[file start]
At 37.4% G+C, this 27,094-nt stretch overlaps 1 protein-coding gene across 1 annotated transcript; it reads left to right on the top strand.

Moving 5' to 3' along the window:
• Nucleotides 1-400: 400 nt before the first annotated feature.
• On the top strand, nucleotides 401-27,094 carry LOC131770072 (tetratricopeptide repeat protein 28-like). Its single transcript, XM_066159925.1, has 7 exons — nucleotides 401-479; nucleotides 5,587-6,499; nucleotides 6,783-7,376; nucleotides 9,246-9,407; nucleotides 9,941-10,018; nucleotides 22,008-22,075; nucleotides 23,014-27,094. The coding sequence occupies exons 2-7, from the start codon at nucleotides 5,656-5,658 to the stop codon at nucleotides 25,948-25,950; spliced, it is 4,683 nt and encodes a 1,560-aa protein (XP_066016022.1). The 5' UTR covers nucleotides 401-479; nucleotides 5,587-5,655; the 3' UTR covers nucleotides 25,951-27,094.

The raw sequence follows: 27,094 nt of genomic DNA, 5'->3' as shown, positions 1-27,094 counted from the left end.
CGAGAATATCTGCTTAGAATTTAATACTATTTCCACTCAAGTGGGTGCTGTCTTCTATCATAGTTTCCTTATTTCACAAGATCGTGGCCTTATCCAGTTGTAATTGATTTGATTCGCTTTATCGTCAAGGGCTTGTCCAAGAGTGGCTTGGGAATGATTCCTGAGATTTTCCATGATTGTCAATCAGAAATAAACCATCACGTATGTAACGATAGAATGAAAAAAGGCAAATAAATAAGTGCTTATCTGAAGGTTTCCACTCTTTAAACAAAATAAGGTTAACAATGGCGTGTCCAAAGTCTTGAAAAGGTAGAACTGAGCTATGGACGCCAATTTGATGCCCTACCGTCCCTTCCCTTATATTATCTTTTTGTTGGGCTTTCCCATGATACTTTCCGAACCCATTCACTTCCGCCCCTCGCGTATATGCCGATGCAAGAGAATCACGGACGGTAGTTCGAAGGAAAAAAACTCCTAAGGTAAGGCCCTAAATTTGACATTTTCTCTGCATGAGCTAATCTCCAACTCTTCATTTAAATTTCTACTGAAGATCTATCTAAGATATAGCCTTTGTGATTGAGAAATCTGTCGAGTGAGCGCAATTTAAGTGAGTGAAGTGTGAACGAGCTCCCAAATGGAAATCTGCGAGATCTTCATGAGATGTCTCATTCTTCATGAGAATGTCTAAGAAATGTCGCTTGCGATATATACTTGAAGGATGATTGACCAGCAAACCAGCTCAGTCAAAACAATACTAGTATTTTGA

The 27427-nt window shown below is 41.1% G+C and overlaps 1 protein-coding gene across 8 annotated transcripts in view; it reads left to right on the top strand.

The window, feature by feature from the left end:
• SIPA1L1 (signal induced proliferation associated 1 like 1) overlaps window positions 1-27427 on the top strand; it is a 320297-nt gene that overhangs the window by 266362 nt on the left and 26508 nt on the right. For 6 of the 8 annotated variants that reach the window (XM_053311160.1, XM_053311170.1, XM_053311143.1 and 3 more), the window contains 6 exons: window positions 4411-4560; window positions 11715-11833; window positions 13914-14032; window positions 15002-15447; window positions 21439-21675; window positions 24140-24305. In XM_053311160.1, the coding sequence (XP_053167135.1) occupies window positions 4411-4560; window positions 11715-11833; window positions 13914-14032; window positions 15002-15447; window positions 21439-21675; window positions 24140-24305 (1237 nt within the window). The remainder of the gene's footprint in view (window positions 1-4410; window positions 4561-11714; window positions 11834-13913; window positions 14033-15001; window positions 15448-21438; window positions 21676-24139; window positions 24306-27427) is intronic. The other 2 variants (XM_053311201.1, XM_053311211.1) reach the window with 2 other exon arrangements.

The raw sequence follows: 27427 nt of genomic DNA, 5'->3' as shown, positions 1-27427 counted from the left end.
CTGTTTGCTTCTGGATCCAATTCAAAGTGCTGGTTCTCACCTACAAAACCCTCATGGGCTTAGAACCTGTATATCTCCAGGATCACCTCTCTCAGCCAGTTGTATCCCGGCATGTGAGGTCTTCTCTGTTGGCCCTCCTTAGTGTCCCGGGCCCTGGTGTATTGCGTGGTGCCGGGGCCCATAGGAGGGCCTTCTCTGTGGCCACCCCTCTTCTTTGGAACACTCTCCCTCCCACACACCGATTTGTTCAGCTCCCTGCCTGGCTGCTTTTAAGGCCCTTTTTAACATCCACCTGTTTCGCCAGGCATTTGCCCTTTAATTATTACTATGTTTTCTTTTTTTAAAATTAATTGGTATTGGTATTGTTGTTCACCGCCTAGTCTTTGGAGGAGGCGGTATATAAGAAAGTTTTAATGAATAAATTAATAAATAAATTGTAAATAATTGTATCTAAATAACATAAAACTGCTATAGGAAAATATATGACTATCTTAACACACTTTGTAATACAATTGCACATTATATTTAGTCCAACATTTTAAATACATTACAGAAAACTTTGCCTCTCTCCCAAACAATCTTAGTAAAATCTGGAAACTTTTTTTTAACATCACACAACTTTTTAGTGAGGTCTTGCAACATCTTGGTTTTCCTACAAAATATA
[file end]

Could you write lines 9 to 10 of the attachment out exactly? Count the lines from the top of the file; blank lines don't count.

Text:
• SIPA1L1 (signal induced proliferation associated 1 like 1) overlaps window positions 1-27427 on the top strand; it is a 320297-nt gene that overhangs the window by 266362 nt on the left and 26508 nt on the right. For 6 of the 8 annotated variants that reach the window (XM_053311160.1, XM_053311170.1, XM_053311143.1 and 3 more), the window contains 6 exons: window positions 4411-4560; window positions 11715-11833; window positions 13914-14032; window positions 15002-15447; window positions 21439-21675; window positions 24140-24305. In XM_053311160.1, the coding sequence (XP_053167135.1) occupies window positions 4411-4560; window positions 11715-11833; window positions 13914-14032; window positions 15002-15447; window positions 21439-21675; window positions 24140-24305 (1237 nt within the window). The remainder of the gene's footprint in view (window positions 1-4410; window positions 4561-11714; window positions 11834-13913; window positions 14033-15001; window positions 15448-21438; window positions 21676-24139; window positions 24306-27427) is intronic. The other 2 variants (XM_053311201.1, XM_053311211.1) reach the window with 2 other exon arrangements.

The raw sequence follows: 27427 nt of genomic DNA, 5'->3' as shown, positions 1-27427 counted from the left end.